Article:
Why, though? Why does a school district, or a teacher, make that decision, while a graduate assistant makes the decision, after confronting his own father, to run a rape he allegedly witnessed up the flagpole, and a head coach decides to do the same, and no one decides it was important enough to tell people beyond the Penn State cocoon about it? Was there a fear that there would be retribution associated with accusing Sandusky of a crime? Was there a worry that telling police that a football coach was also a rapist would destroy what Paterno and others had built? Was there disbelief that a trusted friend could also be capable of monstrous evil?

Was there shame in having witnessed Sandusky rape a child?

The issue of how we view rape is very, very difficult to deal with, and one of the most important ones for people who work against what they (we, really, because I count myself in this group) call rape culture. Rape culture is an umbrella term for all the things that enable people to consider the willful violation of another person's sexual consent less than a gravely serious and violent crime, and usually focuses on how many aspects of culture can be used to normalize and trivialize sexual violence against women. But while that Wikipedia page mostly pertains to sexual violence against women, literally anyone can be raped by anyone, and a culture that does anything but react with horror to sexual abuse and support for those who are victimized by it can be damaging to its citizens.

If Mike McQueary was swayed by any part of that culture to do react as he did in the Penn State locker room that night, instead of attempting to stop a rape and a rapist by immediately calling police, I think McQueary's failing is greater than his own. Though, in a perfect world, no one should ever be raped, no one should ever have to see a rape occur, either, and McQueary was confronted with a rare situation he was probably unequipped to handle. And though I can't profess to know his mind, I do think he probably felt shame, and was shocked, by the situation, and left unable to act appropriately both by his education and acculturation to that point in his life.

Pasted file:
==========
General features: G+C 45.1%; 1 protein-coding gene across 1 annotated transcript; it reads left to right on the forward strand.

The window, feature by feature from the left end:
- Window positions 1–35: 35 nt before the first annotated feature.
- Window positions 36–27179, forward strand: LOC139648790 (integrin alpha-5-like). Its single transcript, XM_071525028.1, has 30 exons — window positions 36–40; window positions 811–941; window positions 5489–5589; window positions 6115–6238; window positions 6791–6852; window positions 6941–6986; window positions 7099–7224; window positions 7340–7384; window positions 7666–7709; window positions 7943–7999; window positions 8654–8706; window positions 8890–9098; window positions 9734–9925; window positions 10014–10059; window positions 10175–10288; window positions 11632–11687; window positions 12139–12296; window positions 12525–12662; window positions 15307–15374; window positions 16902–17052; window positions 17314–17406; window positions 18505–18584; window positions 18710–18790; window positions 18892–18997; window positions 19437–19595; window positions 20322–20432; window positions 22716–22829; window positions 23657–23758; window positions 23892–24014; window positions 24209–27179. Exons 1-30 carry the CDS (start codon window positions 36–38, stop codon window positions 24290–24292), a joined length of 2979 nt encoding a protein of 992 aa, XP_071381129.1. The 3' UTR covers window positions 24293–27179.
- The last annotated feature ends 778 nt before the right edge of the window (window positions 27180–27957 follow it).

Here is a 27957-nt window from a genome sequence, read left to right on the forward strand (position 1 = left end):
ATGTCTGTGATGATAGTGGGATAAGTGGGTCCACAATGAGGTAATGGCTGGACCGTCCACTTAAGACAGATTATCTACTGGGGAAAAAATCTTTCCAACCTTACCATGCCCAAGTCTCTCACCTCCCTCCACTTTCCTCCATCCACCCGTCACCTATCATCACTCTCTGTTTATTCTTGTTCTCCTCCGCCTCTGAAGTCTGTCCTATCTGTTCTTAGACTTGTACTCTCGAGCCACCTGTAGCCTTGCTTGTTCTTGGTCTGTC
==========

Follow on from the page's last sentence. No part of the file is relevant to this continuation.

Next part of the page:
And if there are more of us who are as unequipped as McQueary was (or who have to ask ourselves what we would do in that situation) than there are who can confidently say we would work to prevent sexual violence, there is a serious imbalance in the scales of shame here. There should be no more shame in being raped or sexually abused than being murdered, or otherwise being the victim of a crime, and no shame in witnessing it and trying to do something to stop it; there should be plenty of shame for those with the power to stop rape and sexual abuse who allow them to occur unchecked.

There's another quote from Joe Paterno that I think is important today. It's inscribed on a wall behind a statue on Penn State's campus.

There is a three-sided stone wall behind the statue. The left section of the wall reads, "Joseph Vincent Paterno: Educator, Coach, Humanitarian."

The middle section of the wall features four Nittany Lion football players following Paterno, who is depicted running onto the field with his right index finger extended. Also in the middle section of the wall is a quote from the legendary coach: "They ask me what I'd like written about me when I'm gone. I hope they write I made Penn State a better place, not just that I was a good football coach."

Paterno helped many young men and women as the coach of Penn State's football team, and probably ultimately made Penn State a better place, through mentoring and coaching and successfully piloting a football program that made money hand over fist and allowed students to study in nice libraries. It's my hope that, as the former coach of Penn State, he will help many more young men and women see that the shame associated with sexual abuse must be reserved for those who do not diligently work to exterminate it.

And if he doesn't, we should remember that, too — and learn from it.

To learn about how you can help survivors of rape, abuse, incest, and neglect, visit Black Shoe Diaries' post on the Proud to Be a Penn Stater campaign. For more on the Sandusky investigation, read SB Nation's comprehensive StoryStream.